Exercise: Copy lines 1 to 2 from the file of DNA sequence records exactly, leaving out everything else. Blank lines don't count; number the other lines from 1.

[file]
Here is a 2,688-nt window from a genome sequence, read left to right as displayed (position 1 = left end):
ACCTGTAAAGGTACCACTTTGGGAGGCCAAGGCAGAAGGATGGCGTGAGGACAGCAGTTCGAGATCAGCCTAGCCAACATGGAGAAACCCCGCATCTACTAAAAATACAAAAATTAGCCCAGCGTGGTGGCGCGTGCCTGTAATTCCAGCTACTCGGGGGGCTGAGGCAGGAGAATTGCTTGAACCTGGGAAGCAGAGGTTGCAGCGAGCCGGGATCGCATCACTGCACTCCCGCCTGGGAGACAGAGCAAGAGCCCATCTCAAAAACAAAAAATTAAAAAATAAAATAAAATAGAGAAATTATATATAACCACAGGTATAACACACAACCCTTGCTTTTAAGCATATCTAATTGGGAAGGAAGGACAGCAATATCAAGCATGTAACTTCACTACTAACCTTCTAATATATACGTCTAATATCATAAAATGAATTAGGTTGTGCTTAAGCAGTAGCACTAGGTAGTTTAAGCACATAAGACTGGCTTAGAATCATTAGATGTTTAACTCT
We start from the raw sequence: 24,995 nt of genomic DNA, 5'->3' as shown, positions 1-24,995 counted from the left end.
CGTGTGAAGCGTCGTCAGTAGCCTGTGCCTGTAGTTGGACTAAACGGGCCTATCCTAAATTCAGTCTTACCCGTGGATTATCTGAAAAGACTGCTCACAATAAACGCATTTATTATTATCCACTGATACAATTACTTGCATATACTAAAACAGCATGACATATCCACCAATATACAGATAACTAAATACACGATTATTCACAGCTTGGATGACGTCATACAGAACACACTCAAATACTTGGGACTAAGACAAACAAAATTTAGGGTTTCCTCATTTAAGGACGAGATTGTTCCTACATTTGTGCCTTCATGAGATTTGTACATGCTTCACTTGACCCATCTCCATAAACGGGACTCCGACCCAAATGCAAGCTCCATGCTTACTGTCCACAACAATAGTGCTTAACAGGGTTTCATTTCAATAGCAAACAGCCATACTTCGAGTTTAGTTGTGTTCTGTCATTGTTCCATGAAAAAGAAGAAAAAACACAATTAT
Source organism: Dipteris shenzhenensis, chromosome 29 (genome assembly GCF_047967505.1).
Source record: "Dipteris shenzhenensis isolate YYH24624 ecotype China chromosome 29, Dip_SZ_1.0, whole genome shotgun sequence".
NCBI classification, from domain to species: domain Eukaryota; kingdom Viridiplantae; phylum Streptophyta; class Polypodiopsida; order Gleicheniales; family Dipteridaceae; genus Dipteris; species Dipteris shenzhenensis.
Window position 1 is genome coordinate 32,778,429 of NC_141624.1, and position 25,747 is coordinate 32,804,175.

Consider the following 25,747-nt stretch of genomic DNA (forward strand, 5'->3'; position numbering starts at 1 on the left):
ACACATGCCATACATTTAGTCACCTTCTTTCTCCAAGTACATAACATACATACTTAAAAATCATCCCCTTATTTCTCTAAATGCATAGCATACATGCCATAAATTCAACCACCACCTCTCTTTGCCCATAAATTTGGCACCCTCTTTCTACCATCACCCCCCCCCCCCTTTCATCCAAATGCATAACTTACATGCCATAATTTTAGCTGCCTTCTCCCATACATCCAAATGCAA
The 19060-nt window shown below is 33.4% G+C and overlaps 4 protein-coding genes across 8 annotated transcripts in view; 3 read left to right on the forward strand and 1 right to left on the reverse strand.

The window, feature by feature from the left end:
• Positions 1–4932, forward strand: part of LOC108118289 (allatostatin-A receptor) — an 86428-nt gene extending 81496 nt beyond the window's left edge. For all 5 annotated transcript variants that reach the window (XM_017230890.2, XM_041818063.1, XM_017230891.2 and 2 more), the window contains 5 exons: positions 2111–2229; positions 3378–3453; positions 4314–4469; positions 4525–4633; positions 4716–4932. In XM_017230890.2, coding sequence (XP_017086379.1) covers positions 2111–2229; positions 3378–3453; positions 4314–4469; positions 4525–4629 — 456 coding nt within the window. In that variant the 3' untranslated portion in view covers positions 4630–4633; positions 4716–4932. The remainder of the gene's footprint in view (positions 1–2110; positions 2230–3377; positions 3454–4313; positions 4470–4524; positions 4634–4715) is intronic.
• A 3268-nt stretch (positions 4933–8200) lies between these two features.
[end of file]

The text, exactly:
Here is a 2,688-nt window from a genome sequence, read left to right as displayed (position 1 = left end):
ACCTGTAAAGGTACCACTTTGGGAGGCCAAGGCAGAAGGATGGCGTGAGGACAGCAGTTCGAGATCAGCCTAGCCAACATGGAGAAACCCCGCATCTACTAAAAATACAAAAATTAGCCCAGCGTGGTGGCGCGTGCCTGTAATTCCAGCTACTCGGGGGGCTGAGGCAGGAGAATTGCTTGAACCTGGGAAGCAGAGGTTGCAGCGAGCCGGGATCGCATCACTGCACTCCCGCCTGGGAGACAGAGCAAGAGCCCATCTCAAAAACAAAAAATTAAAAAATAAAATAAAATAGAGAAATTATATATAACCACAGGTATAACACACAACCCTTGCTTTTAAGCATATCTAATTGGGAAGGAAGGACAGCAATATCAAGCATGTAACTTCACTACTAACCTTCTAATATATACGTCTAATATCATAAAATGAATTAGGTTGTGCTTAAGCAGTAGCACTAGGTAGTTTAAGCACATAAGACTGGCTTAGAATCATTAGATGTTTAACTCT